It was a morning in mid-March, I was walking to work across the city from The Royal Hotel in Hull to Hull College which stands at the top of Queen’s Gardens, until 1930 the city’s largest dock and now a peaceful, colourful public garden and meeting place, which regularly hosts music festivals, play days and the annual firework display.
As I arrived at the college I paused in the forecourt and read the inscriptions on the base of the Wilberforce Memorial, which stands in the college grounds, thinking to myself that I must, at some time, take some photographs which I might use for a sermon, a short address or maybe even a website reflection!
The foundations for the William Wilberforce Monument were laid on 1st August 1834, the same day as the abolition of slavery in the British Colonies. It is 102 feet high, carved out of Yorkshire millstone grit, with a 12 foot statue of Wilberforce at the top, looking out over his beloved city. On its base it bears the words, “erected by public subscription” at a cost of £1,250, equivalent to an eye-watering £90,500 today.
William Wilberforce was born in Hull on 24th August 1759. The son of a wealthy merchant, he studied at Cambridge University, where he became good friends with future Prime Minister William Pitt the Younger. In 1780 he became Member of Parliament for Hull, but his lifestyle changed completely when in 1790, encouraged by Rev'd. John Newton, he became an evangelical Christian and joined a leading group known as “The Clapham Sect”, commemorated today on a blue plaque at Holy Trinity Church, Clapham Common.
Wilberforce’s Christian faith prompted him to become involved in social reform, as he worked to improve factory conditions in Britain, but through the work of the abolitionist Thomas Clarkson, Wilberforce began to lobby for the abolition of the slave trade and for 18 years he regularly introduced anti-slavery motions in Parliament. His work was supported by the Clapham Sect who produced pamphlets, held rallies and encouraged many ordinary folk to sign petitions.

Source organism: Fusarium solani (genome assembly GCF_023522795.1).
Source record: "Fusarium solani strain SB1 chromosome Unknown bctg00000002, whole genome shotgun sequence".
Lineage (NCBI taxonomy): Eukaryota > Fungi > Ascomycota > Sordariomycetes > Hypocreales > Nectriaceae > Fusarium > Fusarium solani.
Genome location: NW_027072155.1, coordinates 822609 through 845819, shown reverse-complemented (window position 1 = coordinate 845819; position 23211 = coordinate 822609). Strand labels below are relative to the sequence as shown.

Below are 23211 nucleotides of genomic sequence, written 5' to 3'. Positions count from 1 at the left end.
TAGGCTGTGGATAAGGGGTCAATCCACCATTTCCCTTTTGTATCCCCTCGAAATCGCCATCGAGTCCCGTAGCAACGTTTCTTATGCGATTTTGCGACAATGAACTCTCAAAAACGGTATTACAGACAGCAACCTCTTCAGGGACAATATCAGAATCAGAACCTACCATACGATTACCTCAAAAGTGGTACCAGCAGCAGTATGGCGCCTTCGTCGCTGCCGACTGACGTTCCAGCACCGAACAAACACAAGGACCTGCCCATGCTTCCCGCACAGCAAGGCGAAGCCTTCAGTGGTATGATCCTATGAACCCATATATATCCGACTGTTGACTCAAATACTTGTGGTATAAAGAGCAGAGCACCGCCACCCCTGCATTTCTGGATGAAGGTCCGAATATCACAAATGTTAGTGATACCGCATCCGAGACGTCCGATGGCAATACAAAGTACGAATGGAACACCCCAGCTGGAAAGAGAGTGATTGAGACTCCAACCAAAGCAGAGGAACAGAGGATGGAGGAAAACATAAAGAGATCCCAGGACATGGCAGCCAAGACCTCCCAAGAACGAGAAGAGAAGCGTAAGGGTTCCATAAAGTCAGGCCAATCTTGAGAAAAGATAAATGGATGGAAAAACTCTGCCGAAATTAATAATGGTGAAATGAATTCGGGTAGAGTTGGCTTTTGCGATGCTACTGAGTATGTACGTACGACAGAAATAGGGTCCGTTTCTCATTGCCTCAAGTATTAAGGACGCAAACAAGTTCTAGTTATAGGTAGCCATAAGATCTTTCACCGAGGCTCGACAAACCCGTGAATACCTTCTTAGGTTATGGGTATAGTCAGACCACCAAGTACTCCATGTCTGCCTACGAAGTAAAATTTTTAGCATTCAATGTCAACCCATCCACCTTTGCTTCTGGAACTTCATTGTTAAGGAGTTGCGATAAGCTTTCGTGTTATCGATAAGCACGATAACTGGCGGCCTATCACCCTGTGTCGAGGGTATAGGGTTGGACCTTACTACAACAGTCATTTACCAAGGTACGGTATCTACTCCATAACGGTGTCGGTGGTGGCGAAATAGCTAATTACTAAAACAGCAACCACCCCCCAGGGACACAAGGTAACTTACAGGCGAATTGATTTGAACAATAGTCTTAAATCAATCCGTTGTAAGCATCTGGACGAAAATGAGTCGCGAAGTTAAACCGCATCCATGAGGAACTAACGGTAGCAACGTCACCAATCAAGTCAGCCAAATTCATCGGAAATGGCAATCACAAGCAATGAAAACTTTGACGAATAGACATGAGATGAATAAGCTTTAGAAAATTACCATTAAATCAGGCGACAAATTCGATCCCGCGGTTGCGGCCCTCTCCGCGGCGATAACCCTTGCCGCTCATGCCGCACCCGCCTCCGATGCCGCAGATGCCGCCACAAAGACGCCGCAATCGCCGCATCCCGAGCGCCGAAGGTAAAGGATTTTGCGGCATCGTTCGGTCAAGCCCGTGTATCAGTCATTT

In 1807 the slave trade was finally abolished but this still did not free those who were already slaves. Following this victory Wilberforce fought a series of other actions including trying to prevent France from resuming its slave trade after the end of the Napoleonic Wars. Finally, in 1833, an Act was passed that gave freedom to all slaves in the British Empire, shortly after this Wilberforce died on 29th July 1833. As he lay dying he heard that the Bill to free all slaves in the British Colonies had passed its second reading in the Commons. “Thank God”, he said, “that I should live to witness a day in which England is willing to give twenty millions sterling for the abolition of slavery.” He is buried near his friend William Pitt in Westminster Abbey.
William Wilberforce is still celebrated in Hull, his house has been turned into a museum telling the story of his work and last year the National Portrait Gallery loaned a portrait of Wilberforce to the city so that it could be put on public display. His monument was even renovated, again by public subscription, to celebrate “Hull City of Culture 2017”. He deserves an important place in the story of emancipation, but he shares it with many others, both black and white, men and women, in Britain and overseas, inspired by faith and fuelled by the belief, as Wilberforce put it, that, “Having seen all this you can choose to look the other way, but you can never say again, ‘I did not know’”.
As we pray today for those who still struggle for freedom, we remember the words of St Paul in his letter to the Galatians, when he says,
“There is neither Jew nor Greek,
there is neither slave nor free man,
there is neither male nor female;
for you are all one in Christ.”
(Galatians 3 verse 28, WEB)
When I return to Hull, I must remember to take that photograph.
This song reminds us of those for whom following God means serving others, despite where that may take them:
The reflections here are written by members of our congregation.